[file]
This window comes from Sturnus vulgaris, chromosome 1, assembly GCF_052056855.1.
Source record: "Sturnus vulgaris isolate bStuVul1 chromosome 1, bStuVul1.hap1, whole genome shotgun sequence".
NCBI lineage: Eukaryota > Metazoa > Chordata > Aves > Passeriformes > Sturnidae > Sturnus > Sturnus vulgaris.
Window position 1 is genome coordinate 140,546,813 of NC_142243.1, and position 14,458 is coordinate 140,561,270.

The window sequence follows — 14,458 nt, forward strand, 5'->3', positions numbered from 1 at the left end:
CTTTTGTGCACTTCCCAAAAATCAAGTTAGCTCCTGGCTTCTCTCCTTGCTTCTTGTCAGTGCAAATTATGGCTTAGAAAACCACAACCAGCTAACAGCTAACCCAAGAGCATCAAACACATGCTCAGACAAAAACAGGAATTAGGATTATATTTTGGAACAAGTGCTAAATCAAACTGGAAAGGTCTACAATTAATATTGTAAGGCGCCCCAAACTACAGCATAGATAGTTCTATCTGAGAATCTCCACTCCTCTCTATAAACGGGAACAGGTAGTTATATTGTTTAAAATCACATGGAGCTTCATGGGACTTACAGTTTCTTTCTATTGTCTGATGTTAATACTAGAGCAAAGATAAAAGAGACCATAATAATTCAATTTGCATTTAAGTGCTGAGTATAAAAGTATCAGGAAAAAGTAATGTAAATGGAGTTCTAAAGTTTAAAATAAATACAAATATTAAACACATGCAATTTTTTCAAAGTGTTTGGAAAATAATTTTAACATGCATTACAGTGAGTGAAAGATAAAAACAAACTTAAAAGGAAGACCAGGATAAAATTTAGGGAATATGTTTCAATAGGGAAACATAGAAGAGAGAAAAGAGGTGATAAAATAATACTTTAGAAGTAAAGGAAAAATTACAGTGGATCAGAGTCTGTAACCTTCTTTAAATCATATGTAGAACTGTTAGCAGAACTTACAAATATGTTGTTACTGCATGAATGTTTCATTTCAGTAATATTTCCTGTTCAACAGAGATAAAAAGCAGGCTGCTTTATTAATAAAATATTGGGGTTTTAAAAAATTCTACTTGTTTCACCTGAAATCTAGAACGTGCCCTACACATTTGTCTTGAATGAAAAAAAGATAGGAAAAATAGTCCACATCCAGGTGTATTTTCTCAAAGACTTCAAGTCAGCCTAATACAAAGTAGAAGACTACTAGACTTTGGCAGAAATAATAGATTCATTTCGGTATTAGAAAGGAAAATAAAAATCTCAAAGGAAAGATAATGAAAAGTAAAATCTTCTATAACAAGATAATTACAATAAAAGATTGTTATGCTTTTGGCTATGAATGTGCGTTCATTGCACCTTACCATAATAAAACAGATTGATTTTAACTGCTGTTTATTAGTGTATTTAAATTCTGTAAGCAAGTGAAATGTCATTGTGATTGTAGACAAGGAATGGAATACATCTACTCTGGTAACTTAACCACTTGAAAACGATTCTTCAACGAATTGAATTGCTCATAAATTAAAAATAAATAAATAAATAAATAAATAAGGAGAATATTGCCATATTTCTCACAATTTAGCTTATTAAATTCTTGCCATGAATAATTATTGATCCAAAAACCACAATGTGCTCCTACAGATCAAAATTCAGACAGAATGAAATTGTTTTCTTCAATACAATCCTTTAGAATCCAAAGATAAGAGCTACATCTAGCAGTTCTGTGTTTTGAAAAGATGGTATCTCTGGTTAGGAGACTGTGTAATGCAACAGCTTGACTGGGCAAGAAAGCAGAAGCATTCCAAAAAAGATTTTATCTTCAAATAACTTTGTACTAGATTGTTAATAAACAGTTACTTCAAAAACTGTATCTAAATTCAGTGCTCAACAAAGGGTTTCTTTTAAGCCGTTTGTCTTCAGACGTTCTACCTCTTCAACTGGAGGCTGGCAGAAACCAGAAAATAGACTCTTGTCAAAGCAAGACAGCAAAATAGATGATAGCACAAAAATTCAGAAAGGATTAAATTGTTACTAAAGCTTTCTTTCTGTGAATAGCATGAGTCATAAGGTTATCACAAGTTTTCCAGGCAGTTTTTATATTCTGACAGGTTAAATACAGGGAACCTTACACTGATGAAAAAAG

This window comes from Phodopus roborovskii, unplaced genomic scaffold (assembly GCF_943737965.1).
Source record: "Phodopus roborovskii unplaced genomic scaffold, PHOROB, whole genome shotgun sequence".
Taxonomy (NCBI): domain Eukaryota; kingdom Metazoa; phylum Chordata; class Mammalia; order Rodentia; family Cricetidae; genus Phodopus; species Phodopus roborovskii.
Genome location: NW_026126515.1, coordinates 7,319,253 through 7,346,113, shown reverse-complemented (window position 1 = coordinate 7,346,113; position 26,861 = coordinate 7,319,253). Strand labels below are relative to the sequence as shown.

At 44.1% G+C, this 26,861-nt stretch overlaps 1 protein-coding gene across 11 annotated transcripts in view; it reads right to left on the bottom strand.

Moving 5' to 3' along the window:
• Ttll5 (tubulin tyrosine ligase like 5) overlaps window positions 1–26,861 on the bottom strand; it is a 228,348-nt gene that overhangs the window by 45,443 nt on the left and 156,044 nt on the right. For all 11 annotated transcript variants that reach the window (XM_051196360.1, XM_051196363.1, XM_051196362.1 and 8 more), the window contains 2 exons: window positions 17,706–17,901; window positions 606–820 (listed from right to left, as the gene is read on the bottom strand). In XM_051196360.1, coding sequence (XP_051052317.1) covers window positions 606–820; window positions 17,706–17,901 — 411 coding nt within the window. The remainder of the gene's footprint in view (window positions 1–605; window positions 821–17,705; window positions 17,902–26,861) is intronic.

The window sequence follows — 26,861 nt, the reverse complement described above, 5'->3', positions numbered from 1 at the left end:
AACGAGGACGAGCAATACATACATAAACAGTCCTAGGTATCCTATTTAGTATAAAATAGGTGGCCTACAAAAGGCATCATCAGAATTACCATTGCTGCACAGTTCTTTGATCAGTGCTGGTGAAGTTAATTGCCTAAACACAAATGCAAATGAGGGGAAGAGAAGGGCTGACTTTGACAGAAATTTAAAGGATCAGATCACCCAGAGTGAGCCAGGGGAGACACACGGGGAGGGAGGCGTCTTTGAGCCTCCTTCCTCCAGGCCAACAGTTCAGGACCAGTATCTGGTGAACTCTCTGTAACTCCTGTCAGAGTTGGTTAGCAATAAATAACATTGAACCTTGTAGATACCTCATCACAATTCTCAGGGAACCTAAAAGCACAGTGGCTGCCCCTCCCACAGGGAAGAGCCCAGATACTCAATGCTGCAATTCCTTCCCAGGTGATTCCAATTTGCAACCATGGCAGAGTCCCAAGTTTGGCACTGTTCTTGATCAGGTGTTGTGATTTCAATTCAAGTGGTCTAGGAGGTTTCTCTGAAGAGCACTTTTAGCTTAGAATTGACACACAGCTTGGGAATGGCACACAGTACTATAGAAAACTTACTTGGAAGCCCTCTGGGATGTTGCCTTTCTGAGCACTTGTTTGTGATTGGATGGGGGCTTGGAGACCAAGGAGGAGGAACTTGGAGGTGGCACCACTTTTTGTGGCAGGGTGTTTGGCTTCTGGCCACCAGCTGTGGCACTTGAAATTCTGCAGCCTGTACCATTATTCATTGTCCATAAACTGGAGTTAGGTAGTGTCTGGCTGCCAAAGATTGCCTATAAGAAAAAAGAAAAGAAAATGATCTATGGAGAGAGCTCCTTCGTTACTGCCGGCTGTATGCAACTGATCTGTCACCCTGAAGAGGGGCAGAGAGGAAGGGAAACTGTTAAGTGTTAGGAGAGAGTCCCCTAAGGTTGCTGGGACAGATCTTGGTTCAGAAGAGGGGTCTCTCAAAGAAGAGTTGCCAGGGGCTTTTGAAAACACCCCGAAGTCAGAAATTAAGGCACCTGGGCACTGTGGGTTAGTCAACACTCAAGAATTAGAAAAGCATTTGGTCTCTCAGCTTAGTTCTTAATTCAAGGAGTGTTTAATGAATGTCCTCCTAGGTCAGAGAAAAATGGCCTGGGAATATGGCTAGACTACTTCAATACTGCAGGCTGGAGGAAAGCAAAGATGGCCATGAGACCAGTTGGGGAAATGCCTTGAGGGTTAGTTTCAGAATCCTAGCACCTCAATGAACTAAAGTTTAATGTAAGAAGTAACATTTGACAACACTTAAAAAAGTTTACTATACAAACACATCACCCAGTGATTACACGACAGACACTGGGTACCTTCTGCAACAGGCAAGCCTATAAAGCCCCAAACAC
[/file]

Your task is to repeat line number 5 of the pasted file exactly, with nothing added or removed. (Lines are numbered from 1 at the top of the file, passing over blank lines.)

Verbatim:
The window sequence follows — 14,458 nt, forward strand, 5'->3', positions numbered from 1 at the left end: